While the Arctic fox is generally unprotected throughout most of its range, in Sweden, Finland, and Norway, where this species’ population is very low, it has been fully protected for over 60 years. Unfortunately, in other areas where this species is under threat, such as St Paul Island, protection is lacking and persecution is ongoing (3). In Greenland, Svalbard, Canada, Russia and Alaska, trapping for fur is widespread, but controlled by well-enforced laws requiring trapping permits and specifying a limited trapping season (1).

The Arctic fox is also protected to some extent by virtue of its presence within some protected areas, particularly in Sweden and Finland (1). In addition, between 2003 and 2008 a conservation project celled SEFALO+ helped to promote the recovery of the Arctic fox in Sweden, Finland and Norway. It is hoped that the success of the project will lead to continued conservation-focused management of the Arctic fox in these countries, thereby ensuring its survival (6).

Learn more about the conservation of the Arctic fox:

Authenticated (26/01/2011) by Professor Anders Angerbjörn, Department of Zoology, Stockholm University,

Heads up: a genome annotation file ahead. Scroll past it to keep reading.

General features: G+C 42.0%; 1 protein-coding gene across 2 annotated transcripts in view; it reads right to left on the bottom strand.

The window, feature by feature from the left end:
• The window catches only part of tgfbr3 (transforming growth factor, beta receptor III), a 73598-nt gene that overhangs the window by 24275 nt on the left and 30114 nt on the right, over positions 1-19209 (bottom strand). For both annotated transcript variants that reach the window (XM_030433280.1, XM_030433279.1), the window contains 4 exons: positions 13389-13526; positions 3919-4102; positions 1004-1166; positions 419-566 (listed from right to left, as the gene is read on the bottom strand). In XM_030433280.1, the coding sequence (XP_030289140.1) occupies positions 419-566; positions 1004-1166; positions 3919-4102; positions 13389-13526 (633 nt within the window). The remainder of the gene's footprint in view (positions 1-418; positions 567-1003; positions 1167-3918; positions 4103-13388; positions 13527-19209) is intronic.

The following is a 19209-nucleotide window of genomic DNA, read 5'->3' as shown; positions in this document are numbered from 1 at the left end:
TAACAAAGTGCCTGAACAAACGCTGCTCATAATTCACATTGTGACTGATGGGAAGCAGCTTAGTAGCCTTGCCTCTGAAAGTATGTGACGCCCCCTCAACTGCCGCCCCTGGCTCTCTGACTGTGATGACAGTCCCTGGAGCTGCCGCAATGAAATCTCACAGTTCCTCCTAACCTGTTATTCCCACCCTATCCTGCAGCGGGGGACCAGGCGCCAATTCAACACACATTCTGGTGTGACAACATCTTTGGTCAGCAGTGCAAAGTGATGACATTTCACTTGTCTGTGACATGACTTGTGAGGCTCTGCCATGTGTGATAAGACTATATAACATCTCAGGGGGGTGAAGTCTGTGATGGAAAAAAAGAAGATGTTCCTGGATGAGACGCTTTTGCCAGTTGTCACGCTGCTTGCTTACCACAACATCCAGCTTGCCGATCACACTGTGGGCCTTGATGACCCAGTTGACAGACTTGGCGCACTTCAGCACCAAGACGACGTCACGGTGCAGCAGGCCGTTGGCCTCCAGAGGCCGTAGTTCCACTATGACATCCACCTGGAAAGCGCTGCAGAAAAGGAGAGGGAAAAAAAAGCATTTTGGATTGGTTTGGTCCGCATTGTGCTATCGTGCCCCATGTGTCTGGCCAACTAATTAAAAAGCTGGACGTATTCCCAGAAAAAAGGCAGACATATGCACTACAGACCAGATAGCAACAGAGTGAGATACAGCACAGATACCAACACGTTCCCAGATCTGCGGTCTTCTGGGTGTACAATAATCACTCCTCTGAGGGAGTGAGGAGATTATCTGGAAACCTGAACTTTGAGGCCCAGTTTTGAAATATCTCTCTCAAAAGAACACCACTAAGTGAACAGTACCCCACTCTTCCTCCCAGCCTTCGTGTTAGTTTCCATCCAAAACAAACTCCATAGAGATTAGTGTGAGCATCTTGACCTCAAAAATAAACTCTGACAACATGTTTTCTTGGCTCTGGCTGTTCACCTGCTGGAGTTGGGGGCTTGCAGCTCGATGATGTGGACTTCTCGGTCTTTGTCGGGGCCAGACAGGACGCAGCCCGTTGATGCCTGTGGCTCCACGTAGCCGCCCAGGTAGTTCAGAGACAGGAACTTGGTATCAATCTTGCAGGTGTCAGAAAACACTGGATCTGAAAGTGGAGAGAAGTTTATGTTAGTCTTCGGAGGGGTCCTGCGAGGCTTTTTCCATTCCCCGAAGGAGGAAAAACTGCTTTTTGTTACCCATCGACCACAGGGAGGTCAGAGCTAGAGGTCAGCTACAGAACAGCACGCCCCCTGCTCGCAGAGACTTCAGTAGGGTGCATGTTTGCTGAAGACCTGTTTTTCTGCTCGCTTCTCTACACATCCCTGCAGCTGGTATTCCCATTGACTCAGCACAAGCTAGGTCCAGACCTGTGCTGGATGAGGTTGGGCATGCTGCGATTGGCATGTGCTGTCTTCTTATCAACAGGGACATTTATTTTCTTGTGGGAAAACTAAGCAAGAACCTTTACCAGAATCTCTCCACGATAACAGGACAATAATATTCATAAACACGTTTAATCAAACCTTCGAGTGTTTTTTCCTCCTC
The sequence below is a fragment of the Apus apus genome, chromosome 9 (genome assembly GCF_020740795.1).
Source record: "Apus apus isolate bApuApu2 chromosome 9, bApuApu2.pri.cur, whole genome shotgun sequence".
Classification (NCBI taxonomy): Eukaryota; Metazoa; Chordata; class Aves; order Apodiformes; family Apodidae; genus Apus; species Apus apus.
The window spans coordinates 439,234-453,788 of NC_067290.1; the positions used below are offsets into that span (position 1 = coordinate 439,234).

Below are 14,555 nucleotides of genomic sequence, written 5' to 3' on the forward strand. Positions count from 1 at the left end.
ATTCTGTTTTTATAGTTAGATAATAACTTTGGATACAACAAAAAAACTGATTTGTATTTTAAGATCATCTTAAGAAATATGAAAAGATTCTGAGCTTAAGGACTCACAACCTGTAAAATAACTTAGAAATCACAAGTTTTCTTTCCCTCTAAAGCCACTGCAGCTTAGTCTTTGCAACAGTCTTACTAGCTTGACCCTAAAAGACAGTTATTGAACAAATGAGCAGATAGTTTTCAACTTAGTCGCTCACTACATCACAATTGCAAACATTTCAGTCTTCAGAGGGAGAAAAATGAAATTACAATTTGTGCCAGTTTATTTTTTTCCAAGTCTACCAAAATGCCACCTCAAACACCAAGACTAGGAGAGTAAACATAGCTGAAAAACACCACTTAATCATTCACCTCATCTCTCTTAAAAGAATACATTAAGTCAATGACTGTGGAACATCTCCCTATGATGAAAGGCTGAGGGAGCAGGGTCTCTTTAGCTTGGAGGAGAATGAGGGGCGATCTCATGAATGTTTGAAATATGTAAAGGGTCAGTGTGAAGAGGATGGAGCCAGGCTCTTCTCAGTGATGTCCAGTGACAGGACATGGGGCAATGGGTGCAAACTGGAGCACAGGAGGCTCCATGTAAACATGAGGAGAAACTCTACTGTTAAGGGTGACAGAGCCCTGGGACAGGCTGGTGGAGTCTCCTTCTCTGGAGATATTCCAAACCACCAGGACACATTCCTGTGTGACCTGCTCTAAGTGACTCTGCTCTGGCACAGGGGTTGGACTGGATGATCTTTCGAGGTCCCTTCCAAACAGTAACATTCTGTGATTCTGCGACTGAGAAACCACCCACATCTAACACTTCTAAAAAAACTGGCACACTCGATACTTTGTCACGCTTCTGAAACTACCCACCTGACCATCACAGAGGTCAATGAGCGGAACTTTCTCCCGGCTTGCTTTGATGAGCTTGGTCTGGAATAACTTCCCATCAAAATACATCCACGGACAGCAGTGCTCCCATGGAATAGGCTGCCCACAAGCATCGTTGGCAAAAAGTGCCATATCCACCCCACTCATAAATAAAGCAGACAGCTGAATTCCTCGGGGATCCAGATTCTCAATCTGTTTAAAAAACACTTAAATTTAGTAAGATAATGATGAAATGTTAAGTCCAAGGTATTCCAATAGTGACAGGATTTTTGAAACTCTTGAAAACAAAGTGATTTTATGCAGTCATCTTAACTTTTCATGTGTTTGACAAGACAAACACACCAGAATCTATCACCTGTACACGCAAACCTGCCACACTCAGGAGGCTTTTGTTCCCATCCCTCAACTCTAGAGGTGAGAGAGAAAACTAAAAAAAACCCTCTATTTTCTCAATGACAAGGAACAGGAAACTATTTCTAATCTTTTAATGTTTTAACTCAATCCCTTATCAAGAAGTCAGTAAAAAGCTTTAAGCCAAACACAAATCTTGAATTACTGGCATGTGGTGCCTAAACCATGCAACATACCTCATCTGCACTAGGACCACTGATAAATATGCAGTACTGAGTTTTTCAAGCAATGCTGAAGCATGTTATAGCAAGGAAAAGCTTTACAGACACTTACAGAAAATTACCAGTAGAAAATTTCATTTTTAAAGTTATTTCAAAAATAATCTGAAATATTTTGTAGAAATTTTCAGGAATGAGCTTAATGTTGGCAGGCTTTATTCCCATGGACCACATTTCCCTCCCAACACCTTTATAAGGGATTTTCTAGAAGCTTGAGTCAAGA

http://www.zoologi.su.se/en/about/staff/person.php?suuid=angerbj

  1. IUCN Red List (June, 2009)
    http://www.iucnredlist.org
  2. Nowak, R.M. (1991) Walker's Mammals of the World. The Johns Hopkins University Press, Baltimore and London.
  3. Angerbjörn, A., Hersteinsson, P. and Tannerfeldt, M. (2004) Arctic fox Alopex lagopus (Linnaeus, 1758). In: Sillero-Zubiri, C., Hoffmann, M. and Macdonald, D.W. (Eds) Canids: Foxes, Wolves, Jackals and Dogs - 2004 Status Survey and Conservation Action Plan. IUCN, Gland, Switzerland and Cambridge, UK.
  4. Burnie, D. (2001) Animal. Dorling Kindersley, London.
  5. Angerbjörn, A (January, 2011) Pers. comm.
  6. Angerbjörn, A., Meijer, T., Eide, N.E., Henttonen, H. and Norén, K. (2008) Saving the Endangered Fennoscandian Alopex lagopus: Layman’s report. SEFALO+, Stockholm. Available at:
    http://www.zoologi.su.se/research/alopex/publications/intermimsrapport-short.pdf